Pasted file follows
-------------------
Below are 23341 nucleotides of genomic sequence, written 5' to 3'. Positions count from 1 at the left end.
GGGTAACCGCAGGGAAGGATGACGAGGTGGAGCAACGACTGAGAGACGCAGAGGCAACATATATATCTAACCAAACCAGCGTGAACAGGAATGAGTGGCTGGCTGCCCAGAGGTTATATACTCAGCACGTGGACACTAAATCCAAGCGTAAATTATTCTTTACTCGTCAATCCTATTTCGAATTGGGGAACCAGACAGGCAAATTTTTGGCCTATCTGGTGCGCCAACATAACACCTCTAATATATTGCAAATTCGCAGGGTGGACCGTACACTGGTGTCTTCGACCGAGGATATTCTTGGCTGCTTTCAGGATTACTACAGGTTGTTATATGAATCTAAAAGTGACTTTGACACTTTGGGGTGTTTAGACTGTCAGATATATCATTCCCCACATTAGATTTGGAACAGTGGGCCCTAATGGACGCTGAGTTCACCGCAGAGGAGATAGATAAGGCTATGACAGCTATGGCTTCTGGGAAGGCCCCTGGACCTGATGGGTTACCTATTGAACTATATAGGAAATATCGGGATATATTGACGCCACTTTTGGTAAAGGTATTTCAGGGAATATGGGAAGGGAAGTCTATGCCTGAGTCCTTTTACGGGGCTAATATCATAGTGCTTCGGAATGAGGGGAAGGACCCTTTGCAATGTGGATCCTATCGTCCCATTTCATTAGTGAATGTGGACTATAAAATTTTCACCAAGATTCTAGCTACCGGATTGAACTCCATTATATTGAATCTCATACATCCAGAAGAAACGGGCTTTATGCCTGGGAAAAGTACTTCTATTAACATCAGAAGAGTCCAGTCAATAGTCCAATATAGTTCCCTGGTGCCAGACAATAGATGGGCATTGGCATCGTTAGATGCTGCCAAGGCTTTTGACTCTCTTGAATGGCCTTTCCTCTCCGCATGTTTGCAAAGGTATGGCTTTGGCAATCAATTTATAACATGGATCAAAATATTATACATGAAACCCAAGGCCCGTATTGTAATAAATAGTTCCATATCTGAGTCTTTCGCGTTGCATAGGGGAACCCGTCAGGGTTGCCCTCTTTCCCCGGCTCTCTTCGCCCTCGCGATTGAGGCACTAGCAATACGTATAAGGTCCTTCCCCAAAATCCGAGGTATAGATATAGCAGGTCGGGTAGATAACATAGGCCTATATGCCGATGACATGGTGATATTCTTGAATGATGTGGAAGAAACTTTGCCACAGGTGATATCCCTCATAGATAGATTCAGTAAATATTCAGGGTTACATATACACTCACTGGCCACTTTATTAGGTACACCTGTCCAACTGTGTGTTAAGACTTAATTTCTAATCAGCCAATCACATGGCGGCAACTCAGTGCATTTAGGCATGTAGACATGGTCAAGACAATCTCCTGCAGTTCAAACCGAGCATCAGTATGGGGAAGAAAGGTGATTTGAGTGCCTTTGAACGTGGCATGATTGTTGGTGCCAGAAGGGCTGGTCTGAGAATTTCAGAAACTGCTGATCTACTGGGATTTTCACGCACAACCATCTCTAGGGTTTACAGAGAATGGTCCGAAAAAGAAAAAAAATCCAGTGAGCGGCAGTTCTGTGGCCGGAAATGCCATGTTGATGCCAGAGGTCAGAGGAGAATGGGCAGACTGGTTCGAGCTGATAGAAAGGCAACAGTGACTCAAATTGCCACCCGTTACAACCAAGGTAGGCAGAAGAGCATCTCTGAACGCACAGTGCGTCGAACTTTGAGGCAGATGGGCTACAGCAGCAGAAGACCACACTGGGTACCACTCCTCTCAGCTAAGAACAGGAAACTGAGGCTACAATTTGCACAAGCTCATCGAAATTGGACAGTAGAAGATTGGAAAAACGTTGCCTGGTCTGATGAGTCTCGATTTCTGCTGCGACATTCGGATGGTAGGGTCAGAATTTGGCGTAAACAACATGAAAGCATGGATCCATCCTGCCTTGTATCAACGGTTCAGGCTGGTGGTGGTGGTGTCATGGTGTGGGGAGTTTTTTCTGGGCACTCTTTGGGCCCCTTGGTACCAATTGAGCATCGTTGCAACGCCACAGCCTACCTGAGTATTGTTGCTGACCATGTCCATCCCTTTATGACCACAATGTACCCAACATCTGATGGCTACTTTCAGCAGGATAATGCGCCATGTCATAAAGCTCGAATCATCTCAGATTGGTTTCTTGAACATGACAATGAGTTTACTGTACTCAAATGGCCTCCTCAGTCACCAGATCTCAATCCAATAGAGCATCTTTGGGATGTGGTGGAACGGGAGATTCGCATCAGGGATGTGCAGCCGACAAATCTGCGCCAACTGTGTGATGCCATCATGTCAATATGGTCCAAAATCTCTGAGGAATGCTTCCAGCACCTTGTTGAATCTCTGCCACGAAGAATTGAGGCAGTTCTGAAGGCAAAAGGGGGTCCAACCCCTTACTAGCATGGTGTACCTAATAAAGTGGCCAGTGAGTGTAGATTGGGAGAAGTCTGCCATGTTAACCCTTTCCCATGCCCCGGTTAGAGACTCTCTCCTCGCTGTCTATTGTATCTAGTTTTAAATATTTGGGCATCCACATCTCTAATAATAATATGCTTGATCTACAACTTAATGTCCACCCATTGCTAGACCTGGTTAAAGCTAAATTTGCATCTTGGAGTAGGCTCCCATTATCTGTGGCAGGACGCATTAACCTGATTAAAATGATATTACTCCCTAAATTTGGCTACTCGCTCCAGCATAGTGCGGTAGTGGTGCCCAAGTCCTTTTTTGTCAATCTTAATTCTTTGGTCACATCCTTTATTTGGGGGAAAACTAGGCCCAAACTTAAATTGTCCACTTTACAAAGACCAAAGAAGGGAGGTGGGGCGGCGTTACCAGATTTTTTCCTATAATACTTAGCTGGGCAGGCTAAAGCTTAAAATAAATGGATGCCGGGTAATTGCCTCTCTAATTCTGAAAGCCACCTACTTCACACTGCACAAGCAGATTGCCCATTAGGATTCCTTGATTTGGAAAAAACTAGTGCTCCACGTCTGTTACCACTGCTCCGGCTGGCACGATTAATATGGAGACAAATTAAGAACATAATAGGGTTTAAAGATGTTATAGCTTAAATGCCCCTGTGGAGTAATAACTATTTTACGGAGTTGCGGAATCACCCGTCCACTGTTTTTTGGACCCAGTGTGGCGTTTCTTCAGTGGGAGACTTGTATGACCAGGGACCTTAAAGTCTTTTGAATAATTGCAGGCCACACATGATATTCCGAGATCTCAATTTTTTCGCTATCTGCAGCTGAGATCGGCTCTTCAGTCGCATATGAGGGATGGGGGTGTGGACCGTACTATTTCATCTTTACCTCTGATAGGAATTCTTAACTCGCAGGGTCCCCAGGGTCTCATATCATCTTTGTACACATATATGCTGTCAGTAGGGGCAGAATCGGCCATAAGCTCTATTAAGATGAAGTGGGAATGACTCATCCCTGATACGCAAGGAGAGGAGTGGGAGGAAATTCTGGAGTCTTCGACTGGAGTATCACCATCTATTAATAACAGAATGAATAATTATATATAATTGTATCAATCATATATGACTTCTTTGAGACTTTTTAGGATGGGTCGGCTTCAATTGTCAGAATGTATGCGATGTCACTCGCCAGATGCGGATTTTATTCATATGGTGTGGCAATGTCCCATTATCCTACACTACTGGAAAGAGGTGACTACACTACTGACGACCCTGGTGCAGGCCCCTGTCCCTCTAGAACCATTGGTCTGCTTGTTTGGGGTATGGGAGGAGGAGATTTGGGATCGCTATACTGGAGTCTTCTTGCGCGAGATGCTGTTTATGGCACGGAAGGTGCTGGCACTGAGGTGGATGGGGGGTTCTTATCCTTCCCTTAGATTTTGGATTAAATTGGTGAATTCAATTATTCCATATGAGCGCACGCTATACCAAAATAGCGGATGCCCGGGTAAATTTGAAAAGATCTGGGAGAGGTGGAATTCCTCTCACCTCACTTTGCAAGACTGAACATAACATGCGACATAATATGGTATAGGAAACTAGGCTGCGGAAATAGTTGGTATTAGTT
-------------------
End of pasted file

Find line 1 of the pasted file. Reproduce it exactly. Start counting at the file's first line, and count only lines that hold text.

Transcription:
Below are 23341 nucleotides of genomic sequence, written 5' to 3'. Positions count from 1 at the left end.